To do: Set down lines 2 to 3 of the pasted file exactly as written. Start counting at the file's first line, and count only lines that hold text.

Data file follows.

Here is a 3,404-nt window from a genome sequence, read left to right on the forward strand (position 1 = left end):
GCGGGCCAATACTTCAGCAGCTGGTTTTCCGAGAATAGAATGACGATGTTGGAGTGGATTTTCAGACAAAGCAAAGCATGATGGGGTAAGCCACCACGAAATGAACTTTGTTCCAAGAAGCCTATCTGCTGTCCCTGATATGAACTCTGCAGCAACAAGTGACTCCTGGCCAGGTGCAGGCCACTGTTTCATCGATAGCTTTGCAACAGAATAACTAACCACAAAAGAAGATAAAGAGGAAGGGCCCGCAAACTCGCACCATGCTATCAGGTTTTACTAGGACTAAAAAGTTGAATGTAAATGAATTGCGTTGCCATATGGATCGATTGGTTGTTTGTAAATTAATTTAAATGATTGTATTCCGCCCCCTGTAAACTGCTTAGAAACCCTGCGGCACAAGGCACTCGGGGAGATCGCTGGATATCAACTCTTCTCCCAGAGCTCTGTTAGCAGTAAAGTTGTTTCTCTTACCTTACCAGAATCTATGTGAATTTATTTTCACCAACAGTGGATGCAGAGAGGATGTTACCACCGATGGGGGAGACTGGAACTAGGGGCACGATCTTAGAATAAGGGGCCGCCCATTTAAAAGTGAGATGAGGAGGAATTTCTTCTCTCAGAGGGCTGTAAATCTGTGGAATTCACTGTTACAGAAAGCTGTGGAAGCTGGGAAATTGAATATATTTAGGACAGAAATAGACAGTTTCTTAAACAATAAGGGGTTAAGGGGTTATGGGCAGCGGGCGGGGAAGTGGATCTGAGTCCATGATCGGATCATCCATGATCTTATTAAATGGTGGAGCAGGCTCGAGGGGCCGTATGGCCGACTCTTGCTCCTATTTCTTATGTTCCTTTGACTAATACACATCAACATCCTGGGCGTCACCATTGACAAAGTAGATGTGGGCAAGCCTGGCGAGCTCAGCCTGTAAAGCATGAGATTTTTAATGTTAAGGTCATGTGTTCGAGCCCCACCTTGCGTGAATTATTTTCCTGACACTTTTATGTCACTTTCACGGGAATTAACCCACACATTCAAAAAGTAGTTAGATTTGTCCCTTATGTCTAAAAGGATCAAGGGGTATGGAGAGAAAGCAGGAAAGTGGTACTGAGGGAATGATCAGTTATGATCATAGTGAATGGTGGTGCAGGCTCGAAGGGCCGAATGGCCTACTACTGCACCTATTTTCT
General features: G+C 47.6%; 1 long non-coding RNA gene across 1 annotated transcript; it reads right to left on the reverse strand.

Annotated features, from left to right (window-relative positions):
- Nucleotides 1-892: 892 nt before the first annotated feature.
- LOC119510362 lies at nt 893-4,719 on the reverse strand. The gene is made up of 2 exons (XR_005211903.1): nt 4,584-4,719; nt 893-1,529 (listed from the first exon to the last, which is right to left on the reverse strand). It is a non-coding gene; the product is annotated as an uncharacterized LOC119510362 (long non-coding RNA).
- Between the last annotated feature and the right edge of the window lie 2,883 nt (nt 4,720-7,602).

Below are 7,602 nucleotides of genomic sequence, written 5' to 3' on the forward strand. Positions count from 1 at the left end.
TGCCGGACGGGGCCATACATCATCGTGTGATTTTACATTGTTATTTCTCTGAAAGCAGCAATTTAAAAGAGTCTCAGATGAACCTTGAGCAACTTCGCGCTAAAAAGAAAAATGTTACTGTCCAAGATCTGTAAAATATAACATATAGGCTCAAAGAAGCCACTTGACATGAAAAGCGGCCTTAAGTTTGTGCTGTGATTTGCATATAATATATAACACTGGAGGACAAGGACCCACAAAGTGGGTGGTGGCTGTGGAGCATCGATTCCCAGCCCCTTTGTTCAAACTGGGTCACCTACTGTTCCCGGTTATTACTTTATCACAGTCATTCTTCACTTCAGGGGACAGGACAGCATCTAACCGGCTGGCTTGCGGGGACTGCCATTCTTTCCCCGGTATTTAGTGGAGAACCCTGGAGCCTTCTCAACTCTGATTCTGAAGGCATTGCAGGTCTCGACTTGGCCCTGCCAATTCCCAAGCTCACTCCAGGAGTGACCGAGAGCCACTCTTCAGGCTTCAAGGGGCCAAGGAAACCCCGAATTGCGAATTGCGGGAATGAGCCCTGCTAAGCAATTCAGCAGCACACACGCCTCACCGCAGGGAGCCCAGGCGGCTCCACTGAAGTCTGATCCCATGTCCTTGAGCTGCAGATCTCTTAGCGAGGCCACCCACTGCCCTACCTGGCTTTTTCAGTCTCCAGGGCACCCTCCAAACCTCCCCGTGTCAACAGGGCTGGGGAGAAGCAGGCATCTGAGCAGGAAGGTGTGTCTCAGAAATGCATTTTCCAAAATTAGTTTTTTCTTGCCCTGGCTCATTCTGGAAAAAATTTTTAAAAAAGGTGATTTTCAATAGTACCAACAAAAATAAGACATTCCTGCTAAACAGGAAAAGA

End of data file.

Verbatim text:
GCGGGCCAATACTTCAGCAGCTGGTTTTCCGAGAATAGAATGACGATGTTGGAGTGGATTTTCAGACAAAGCAAAGCATGATGGGGTAAGCCACCACGAAATGAACTTTGTTCCAAGAAGCCTATCTGCTGTCCCTGATATGAACTCTGCAGCAACAAGTGACTCCTGGCCAGGTGCAGGCCACTGTTTCATCGATAGCTTTGCAACAGAATAACTAACCACAAAAGAAGATAAAGAGGAAGGGCCCGCAAACTCGCACCATGCTATCAGGTTTTACTAGGACTAAAAAGTTGAATGTAAATGAATTGCGTTGCCATATGGATCGATTGGTTGTTTGTAAATTAATTTAAATGATTGTATTCCGCCCCCTGTAAACTGCTTAGAAACCCTGCGGCACAAGGCACTCGGGGAGATCGCTGGATATCAACTCTTCTCCCAGAGCTCTGTTAGCAGTAAAGTTGTTTCTCTTACCTTACCAGAATCTATGTGAATTTATTTTCACCAACAGTGGATGCAGAGAGGATGTTACCACCGATGGGGGAGACTGGAACTAGGGGCACGATCTTAGAATAAGGGGCCGCCCATTTAAAAGTGAGATGAGGAGGAATTTCTTCTCTCAGAGGGCTGTAAATCTGTGGAATTCACTGTTACAGAAAGCTGTGGAAGCTGGGAAATTGAATATATTTAGGACAGAAATAGACAGTTTCTTAAACAATAAGGGGTTAAGGGGTTATGGGCAGCGGGCGGGGAAGTGGATCTGAGTCCATGATCGGATCATCCATGATCTTATTAAATGGTGGAGCAGGCTCGAGGGGCCGTATGGCCGACTCTTGCTCCTATTTCTTATGTTCCTTTGACTAATACACATCAACATCCTGGGCGTCACCATTGACAAAGTAGATGTGGGCAAGCCTGGCGAGCTCAGCCTGTAAAGCATGAGATTTTTAATGTTAAGGTCATGTGTTCGAGCCCCACCTTGCGTGAATTATTTTCCTGACACTTTTATGTCACTTTCACGGGAATTAACCCACACATTCAAAAAGTAGTTAGATTTGTCCCTTATGTCTAAAAGGATCAAGGGGTATGGAGAGAAAGCAGGAAAGTGGTACTGAGGGAATGATCAGTTATGATCATAGTGAATGGTGGTGCAGGCTCGAAGGGCCGAATGGCCTACTACTGCACCTATTTTCT
General features: G+C 47.6%; 1 long non-coding RNA gene across 1 annotated transcript; it reads right to left on the reverse strand.